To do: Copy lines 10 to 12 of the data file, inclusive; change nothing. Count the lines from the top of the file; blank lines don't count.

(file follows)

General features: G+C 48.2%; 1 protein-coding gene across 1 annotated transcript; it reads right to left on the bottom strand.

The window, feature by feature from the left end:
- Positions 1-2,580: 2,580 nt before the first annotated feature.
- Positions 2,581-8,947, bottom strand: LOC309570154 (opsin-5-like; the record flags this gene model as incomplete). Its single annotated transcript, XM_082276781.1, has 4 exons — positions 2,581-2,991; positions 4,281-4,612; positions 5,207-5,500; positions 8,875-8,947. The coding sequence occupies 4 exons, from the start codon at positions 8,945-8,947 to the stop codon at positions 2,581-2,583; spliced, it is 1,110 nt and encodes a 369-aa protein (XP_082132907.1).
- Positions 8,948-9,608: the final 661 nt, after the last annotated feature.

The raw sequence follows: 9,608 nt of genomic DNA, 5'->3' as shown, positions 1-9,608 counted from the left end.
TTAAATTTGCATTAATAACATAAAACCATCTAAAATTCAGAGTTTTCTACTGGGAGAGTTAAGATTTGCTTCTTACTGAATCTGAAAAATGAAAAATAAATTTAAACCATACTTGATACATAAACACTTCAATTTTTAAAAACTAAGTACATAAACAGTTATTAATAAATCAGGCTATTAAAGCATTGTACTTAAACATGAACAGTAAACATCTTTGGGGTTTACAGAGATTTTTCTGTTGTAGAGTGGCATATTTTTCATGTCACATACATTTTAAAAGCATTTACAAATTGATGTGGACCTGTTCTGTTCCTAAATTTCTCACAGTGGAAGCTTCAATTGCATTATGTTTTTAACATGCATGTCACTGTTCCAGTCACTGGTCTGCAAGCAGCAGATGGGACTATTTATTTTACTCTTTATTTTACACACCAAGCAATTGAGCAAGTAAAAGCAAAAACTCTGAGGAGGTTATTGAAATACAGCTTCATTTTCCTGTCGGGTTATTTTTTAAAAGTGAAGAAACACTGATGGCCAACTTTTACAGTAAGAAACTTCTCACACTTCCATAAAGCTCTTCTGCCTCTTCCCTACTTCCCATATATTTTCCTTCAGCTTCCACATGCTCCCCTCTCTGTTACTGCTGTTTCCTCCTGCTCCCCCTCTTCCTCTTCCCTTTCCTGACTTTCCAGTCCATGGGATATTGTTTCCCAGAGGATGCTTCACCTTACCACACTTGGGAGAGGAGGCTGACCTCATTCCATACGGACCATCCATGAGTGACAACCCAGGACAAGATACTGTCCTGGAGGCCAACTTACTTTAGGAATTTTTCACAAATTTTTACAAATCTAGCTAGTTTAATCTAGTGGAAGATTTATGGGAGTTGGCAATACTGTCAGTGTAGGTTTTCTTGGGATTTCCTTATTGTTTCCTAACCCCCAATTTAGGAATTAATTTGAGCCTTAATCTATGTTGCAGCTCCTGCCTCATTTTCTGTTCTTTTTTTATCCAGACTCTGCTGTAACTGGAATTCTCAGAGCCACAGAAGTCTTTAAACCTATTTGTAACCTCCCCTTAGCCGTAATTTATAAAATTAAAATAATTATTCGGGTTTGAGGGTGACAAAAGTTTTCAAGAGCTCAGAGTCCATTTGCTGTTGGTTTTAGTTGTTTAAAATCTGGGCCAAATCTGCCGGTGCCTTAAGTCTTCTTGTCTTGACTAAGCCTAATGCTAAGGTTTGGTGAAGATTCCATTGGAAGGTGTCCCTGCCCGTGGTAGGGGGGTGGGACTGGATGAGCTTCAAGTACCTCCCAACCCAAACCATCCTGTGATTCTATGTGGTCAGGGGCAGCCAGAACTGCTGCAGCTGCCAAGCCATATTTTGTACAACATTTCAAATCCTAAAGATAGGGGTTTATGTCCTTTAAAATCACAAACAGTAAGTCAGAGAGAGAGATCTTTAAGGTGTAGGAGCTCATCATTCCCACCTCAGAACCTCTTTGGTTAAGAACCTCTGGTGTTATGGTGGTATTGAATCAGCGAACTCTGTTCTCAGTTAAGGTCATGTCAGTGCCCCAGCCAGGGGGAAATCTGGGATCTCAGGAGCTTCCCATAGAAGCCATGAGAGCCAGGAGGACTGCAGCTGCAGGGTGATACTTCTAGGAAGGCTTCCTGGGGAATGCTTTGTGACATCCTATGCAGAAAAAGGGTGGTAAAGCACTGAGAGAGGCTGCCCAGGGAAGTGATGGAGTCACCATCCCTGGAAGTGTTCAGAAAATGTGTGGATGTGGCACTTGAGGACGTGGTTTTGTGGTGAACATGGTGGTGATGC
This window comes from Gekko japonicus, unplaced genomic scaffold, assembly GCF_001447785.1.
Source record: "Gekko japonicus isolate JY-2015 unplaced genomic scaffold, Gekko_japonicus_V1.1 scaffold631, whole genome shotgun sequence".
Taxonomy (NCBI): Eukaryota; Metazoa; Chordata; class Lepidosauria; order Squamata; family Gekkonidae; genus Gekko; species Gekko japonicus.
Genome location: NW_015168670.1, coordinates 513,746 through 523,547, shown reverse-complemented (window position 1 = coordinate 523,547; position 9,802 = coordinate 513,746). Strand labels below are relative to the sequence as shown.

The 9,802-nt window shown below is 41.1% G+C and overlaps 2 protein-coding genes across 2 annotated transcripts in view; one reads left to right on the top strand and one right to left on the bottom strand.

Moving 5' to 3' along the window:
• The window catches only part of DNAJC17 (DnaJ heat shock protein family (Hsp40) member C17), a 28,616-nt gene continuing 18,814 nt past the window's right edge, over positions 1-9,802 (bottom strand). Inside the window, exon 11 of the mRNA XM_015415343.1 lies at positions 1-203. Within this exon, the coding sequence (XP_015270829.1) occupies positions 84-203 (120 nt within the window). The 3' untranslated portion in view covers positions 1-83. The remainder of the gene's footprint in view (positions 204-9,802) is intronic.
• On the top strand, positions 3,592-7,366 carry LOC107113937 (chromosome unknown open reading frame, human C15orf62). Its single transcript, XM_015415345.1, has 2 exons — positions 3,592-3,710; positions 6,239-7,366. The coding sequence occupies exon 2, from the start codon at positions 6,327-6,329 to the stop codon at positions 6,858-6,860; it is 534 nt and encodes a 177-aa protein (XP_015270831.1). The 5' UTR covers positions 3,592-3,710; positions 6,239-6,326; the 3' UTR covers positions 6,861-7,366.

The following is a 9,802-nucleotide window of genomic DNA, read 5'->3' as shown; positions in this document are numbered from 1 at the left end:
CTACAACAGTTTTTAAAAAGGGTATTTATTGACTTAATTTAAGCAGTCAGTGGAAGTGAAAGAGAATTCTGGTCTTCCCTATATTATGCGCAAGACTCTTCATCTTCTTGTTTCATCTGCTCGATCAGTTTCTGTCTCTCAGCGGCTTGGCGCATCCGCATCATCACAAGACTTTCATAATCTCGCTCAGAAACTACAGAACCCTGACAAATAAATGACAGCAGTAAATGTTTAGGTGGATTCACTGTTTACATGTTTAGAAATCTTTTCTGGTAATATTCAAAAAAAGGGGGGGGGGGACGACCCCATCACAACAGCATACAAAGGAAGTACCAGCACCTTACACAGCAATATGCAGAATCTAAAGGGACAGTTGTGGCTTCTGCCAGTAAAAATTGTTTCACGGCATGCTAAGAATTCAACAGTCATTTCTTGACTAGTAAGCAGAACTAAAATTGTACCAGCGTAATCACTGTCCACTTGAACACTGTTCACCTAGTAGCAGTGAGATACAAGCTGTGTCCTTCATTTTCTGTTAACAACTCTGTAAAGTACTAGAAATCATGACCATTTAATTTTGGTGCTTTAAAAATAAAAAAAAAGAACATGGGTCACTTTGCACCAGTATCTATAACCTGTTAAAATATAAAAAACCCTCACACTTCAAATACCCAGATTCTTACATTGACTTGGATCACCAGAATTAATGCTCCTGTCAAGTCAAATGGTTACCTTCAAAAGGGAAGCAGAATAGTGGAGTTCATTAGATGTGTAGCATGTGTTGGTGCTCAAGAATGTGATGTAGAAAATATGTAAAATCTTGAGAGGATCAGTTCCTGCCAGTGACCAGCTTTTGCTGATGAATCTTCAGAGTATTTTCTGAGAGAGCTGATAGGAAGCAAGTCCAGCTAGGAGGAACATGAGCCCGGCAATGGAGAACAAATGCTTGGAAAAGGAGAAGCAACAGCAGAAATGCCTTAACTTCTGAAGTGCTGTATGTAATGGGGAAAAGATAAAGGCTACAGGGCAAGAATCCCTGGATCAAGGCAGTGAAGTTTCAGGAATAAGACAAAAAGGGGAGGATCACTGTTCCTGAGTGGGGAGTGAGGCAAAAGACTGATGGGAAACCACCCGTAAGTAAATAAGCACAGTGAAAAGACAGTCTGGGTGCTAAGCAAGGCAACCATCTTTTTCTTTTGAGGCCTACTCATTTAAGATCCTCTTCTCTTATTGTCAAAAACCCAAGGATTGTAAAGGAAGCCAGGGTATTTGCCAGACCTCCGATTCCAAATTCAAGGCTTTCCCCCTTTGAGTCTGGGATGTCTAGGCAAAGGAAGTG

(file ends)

Taxonomy (NCBI): Eukaryota; Metazoa; Chordata; class Lepidosauria; order Squamata; family Gekkonidae; genus Gekko; species Gekko japonicus.
Genome location: NW_015168670.1, coordinates 513,746 through 523,547, shown reverse-complemented (window position 1 = coordinate 523,547; position 9,802 = coordinate 513,746). Strand labels below are relative to the sequence as shown.

The 9,802-nt window shown below is 41.1% G+C and overlaps 2 protein-coding genes across 2 annotated transcripts in view; one reads left to right on the top strand and one right to left on the bottom strand.